Use this URL to cite or link to this record in EThOS: http://ethos.bl.uk/OrderDetails.do?uin=uk.bl.ethos.396223
Title: Landscape and land art
Author: Sleeman, Alison Joy
ISNI:       0000 0000 5523 7516
Awarding Body: University of Leeds
Current Institution: University of Leeds
Date of Award: 1995
Availability of Full Text:
Access from EThOS:
Access from Institution:
Abstract:
Landscape and Land Art focuses on so-called ‘Land Art' in Britain in the period from the mid-1960s to the present day. The dissertation concentrates particularly on Richard Long who, it is argued, functions as the definitive index of British Land Art. Land Art Beginning investigates how Land Art's earliest instances have shaped its subsequent discourse and introduces the methodological approaches employed in the dissertation. Land Art is then studied through a series of frames or milieus in the following chapters. Land Art Sculpture defends the necessity of viewing Land Art in the context of the practice and theory of sculpture. Land Art Repetition examines repetition as one of the most prevalent and informing strategies of Land Art practice and theory. Land Art Body focuses on one of the most overlooked and yet crucial components of Land Art, the body. Through identifying and delineating the different kinds of bodies and representations of bodies included in (and excluded from) Land Art discourse and practice, this chapter considers the ways in which the body has been suppressed in Land Art and the possibilities for a bodily re-engagement. Land Art Landscape views critically the landscape aspect of British Land Art which serves to link it to past art and particularly to a British 'Landscape Tradition'. The final chapter considers Land Art in relation to gardening and laughter through the construct of the ha-ha. The dissertation thus ends on a humorous note, but also an intensely serious one. Laughter and humour are powerful strategies against the most resistant orthodoxy, and British Land Art is perhaps best characterised in that way, as an orthodoxy, a dogma or an institution. This study aims to uncover and reveal the ways in which that orthodoxy has been constructed and is sustained, offering along the way some suggestions as to how it might be construed otherwise.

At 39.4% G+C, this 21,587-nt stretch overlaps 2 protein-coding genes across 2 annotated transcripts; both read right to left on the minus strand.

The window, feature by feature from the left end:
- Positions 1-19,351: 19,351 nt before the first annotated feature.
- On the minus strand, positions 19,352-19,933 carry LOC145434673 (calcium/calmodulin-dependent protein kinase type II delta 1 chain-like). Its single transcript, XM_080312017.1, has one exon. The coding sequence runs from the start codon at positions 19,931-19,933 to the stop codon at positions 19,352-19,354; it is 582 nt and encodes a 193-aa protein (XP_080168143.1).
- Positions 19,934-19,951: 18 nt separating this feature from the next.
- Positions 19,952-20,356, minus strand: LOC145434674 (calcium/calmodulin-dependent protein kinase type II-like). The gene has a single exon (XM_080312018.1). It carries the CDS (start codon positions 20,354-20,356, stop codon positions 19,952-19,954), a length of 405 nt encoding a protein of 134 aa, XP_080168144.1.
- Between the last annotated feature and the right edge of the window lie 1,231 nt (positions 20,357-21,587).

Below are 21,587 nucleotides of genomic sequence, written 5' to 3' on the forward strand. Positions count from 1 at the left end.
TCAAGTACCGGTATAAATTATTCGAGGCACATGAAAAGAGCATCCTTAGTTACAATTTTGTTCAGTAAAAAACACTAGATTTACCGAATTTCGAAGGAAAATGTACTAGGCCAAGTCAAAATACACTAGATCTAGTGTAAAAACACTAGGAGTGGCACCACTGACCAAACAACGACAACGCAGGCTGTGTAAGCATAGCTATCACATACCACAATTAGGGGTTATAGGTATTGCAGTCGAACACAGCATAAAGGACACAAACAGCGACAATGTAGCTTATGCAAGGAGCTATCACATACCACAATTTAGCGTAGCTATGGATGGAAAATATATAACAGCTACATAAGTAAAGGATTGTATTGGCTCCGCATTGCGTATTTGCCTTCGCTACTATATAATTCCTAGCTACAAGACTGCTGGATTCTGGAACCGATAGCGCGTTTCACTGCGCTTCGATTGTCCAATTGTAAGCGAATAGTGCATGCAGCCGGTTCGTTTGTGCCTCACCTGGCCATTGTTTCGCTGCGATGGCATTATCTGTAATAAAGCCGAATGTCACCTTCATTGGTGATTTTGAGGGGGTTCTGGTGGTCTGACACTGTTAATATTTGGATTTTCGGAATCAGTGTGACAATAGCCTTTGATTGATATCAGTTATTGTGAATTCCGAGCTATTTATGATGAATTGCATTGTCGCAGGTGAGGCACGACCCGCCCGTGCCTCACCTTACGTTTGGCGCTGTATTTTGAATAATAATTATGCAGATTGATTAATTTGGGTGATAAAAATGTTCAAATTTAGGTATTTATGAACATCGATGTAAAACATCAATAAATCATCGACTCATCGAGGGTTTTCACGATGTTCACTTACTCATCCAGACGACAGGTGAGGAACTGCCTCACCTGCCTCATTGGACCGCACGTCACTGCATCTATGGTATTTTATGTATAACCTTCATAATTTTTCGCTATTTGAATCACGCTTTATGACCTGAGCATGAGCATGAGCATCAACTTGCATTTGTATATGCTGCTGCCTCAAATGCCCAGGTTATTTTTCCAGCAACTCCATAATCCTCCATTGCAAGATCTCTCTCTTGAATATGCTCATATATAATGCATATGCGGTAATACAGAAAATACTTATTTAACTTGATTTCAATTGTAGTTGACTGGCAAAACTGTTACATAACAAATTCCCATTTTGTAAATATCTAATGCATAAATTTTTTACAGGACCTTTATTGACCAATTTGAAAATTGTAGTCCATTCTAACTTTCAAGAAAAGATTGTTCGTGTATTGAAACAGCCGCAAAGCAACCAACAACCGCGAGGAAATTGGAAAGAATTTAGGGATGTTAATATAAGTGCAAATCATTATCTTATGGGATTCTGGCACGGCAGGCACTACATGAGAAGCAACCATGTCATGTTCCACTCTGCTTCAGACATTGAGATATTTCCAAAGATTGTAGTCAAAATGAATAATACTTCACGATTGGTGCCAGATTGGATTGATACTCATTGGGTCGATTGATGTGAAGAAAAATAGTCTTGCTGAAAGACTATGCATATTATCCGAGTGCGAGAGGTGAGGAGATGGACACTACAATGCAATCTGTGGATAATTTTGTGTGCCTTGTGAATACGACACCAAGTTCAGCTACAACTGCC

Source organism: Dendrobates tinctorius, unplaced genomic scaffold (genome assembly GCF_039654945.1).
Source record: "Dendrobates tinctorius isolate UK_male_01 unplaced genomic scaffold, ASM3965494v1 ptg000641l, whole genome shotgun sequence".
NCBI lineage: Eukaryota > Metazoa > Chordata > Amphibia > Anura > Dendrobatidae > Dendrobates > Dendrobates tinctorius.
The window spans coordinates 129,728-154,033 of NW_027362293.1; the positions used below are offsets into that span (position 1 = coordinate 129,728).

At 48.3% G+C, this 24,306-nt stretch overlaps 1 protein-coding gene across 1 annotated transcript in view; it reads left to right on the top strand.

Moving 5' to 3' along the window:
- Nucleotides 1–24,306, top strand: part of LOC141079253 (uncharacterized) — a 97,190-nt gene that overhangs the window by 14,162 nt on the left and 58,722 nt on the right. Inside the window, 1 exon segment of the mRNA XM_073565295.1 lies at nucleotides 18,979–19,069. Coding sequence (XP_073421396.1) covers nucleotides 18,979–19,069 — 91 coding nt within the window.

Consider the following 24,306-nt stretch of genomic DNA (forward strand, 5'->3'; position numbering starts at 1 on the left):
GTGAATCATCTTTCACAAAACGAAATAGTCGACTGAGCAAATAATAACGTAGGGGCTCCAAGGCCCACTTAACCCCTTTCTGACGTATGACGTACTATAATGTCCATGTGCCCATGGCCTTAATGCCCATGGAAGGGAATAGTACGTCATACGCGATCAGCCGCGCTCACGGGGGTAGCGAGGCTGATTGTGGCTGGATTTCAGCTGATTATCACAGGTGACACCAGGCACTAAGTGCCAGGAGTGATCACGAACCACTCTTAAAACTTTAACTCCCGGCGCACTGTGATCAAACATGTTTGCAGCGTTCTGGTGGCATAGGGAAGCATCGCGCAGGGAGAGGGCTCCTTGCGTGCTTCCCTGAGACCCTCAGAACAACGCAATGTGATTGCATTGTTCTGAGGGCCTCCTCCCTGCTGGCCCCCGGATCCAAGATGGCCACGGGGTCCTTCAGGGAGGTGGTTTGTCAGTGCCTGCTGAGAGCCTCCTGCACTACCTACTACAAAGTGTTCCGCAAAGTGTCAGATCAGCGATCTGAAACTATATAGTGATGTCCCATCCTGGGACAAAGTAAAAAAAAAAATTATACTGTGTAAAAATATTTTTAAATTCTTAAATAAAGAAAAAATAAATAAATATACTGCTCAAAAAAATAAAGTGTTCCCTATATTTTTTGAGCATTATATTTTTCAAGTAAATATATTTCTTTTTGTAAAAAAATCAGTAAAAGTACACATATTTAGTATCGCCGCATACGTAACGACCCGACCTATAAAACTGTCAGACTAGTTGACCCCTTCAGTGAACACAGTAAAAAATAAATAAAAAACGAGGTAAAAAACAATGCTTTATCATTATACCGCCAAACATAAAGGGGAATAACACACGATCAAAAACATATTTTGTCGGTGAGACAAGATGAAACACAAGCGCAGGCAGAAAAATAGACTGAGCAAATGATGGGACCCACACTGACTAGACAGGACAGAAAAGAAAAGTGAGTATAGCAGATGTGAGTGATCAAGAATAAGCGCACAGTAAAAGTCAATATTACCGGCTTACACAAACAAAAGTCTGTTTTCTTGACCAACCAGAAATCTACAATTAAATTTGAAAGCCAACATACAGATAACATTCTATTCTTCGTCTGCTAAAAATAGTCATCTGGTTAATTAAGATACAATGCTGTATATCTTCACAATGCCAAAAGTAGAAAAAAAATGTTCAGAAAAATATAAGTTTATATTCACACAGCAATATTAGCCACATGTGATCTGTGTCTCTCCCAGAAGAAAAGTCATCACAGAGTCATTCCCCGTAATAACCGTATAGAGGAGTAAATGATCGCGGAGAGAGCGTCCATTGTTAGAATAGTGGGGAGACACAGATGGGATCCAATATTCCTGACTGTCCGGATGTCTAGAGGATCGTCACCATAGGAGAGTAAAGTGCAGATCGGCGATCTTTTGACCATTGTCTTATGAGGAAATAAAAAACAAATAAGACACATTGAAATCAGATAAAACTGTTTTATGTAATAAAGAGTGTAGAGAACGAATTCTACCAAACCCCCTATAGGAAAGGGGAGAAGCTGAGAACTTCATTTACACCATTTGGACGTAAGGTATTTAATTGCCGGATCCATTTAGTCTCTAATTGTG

Supervisor: Not available Sponsor: Not available
Qualification Name: Thesis (Ph.D.) Qualification Level: Doctoral
EThOS ID: uk.bl.ethos.396223  DOI: Not available
Keywords: Arts
Share: